We’ve all experienced the most noticeable effects of sleep deprivation, like feeling groggy, tired, and even irritable. But not getting enough sleep can lead to many other health and cognitive issues in the long run. So, are you getting enough sleep? The average adult needs between seven to nine hours of sleep each day. Getting six hours or less of sleep every day is considered to be too little sleep.
Some people suffer from sleep disorders, such as sleep apnea and insomnia, which can limit the amount and quality of their sleep. It is strongly recommended that these people visit a sleep specialist or attend a sleep center to get professional help.
The toll that a lack of sleep takes on your body is very real and can lead to several health and cognitive issues such as:
Preventing children and adolescents from developing normally
For children and adolescents, sleep is vital to their physical growth and development because hormones that promote growth, build muscle mass, and make repairs to cells and tissues are all released during sleep.
Leading to memory loss
Sleep deprivation can negatively impact your memory because sleep plays a key role in consolidating memories in your mind. Lack of sleep can lead to you not being able to remember what you learned and experienced during the day.
Interfering with cognitive abilities
Lack of sleep can make it hard for you to concentrate, learn new things, and make decisions. It also interferes with your creativity.
Making it easier to get sick and harder to recover
While you sleep, your body typically produces infection-fighting antibodies and cells. Sleep deprivation makes it harder for your body to fight off invaders because it hasn’t gotten a chance to produce enough defenses, which also makes it harder to recover from illnesses.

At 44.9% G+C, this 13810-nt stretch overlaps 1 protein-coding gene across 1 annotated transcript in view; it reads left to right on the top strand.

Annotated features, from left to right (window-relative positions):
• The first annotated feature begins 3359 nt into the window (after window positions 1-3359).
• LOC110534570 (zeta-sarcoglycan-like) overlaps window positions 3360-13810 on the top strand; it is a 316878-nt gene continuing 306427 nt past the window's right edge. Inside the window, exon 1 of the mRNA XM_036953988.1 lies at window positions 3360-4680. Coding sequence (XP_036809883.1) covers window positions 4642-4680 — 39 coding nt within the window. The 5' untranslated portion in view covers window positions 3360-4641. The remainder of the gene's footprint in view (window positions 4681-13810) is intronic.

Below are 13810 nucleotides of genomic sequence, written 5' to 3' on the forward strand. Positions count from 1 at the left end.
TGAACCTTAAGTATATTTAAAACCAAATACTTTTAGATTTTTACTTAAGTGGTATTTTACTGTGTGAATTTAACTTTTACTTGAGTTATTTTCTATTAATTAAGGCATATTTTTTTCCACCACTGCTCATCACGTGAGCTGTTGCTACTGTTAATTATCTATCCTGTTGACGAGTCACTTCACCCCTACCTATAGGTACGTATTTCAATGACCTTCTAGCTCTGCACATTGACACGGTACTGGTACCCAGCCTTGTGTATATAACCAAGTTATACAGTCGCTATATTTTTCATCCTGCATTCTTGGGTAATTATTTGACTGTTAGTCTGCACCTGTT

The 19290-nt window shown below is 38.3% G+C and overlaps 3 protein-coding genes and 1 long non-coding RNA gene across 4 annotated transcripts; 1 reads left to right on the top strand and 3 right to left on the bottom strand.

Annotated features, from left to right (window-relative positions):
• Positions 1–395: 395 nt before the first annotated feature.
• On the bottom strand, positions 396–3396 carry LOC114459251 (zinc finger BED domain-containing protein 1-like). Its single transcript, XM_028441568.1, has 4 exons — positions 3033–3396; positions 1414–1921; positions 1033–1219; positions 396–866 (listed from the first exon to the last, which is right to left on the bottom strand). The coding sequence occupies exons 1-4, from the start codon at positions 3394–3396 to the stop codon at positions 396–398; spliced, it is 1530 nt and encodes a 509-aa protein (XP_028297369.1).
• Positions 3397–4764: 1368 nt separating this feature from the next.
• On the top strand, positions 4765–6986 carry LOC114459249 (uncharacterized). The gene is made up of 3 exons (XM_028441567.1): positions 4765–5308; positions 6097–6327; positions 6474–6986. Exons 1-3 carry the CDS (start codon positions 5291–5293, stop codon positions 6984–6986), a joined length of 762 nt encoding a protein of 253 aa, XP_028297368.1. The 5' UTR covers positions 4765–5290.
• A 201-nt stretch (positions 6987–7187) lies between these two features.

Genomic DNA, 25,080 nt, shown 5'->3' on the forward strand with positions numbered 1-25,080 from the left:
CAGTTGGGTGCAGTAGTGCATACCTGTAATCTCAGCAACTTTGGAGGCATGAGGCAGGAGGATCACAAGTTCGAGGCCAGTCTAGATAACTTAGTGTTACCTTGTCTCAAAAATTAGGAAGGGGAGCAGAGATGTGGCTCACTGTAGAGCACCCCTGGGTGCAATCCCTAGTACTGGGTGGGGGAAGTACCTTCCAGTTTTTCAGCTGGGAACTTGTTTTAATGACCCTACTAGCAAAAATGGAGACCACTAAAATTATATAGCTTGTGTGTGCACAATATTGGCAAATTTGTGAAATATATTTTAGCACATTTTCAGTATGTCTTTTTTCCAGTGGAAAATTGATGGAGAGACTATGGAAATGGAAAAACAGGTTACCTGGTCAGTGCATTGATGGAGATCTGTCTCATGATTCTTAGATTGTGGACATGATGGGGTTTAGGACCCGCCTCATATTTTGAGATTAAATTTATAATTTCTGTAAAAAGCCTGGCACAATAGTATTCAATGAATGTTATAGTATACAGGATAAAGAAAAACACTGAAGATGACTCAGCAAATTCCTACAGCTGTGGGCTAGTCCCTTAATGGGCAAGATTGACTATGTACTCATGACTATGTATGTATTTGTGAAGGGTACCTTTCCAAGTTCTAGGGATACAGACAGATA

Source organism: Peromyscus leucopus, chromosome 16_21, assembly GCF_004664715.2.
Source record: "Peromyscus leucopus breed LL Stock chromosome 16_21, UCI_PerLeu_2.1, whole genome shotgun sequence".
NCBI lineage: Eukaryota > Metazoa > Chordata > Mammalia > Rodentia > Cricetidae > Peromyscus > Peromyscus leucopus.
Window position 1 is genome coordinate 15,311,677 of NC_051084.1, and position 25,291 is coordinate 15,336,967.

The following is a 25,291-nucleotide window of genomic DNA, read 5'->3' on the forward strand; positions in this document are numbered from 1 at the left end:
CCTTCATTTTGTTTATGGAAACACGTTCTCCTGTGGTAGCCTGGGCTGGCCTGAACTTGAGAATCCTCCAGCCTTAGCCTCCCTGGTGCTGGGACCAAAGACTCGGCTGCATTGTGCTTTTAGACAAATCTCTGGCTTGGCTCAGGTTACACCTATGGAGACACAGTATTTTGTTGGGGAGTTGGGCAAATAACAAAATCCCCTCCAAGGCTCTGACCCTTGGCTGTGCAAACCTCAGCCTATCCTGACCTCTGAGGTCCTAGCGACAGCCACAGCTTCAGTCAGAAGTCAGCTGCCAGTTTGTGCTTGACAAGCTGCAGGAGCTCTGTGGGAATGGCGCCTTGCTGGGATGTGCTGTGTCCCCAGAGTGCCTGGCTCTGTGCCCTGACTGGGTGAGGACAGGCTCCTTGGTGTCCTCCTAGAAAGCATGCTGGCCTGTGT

Sleep deprivation does three things that lead to weight gain: it increases the levels of ghrelin, which is a biochemical that makes you feel hungry. It also increases the production of a stress hormone called cortisol, which can lead to binge eating. Lastly, it lowers the levels of the hormone leptin, which is in charge of telling the brain when you’ve had enough to eat.
Lack of sleep also prompts your body to release higher levels of insulin after eating, which promotes fat storage and can increase your risk of developing type 2 diabetes.
Damaging your heart
Not sleeping enough can lead to a higher risk of chronic heart problems, such as high blood pressure and heart disease, because sleep aids in the healing and repairing of your blood vessels and heart.
Lowering your libido
Sleep specialists have found that sleep deprived people report lower libidos and less interest in sex. Furthermore, many men with untreated sleep apnea have low testosterone levels.
Untreated sleep apnea can have other catastrophic effects on a person’s health and should be diagnosed and treated by a sleep apnea doctor.
Damaging your skin
When you are sleep deprived, your body releases higher levels of cortisol, which in excess amounts can break down your skin’s collagen and reduce your skin’s smoothness and elasticity. This can lead to your skin looking lackluster, with fine lines and dark circles.
Increasing risk of cancer
Recent studies have shown that cancerous polyps are more common in people who sleep less.
Affecting your ability to judge the effects of sleep deprivation
Sleep deprivation can impair your judgment and hurt your ability to realize the true effects a lack of sleep is having on your health. In other words, lack of sleep can stop you from realizing that lack of sleep is hurting you.
Sleep deprivation can be dangerous and should be taken seriously. The best way to prevent its effects is to simply sleep more and improve the quality of your sleep. If you are suffering from sleep deprivation and its effects, but don’t know how to get more and better sleep, visit a sleep specialist or a sleep center for professional help.
Dr. Pasha is a certified sleep specialist and sleep apnea doctor with two offices in the Houston area. Make an appointment today!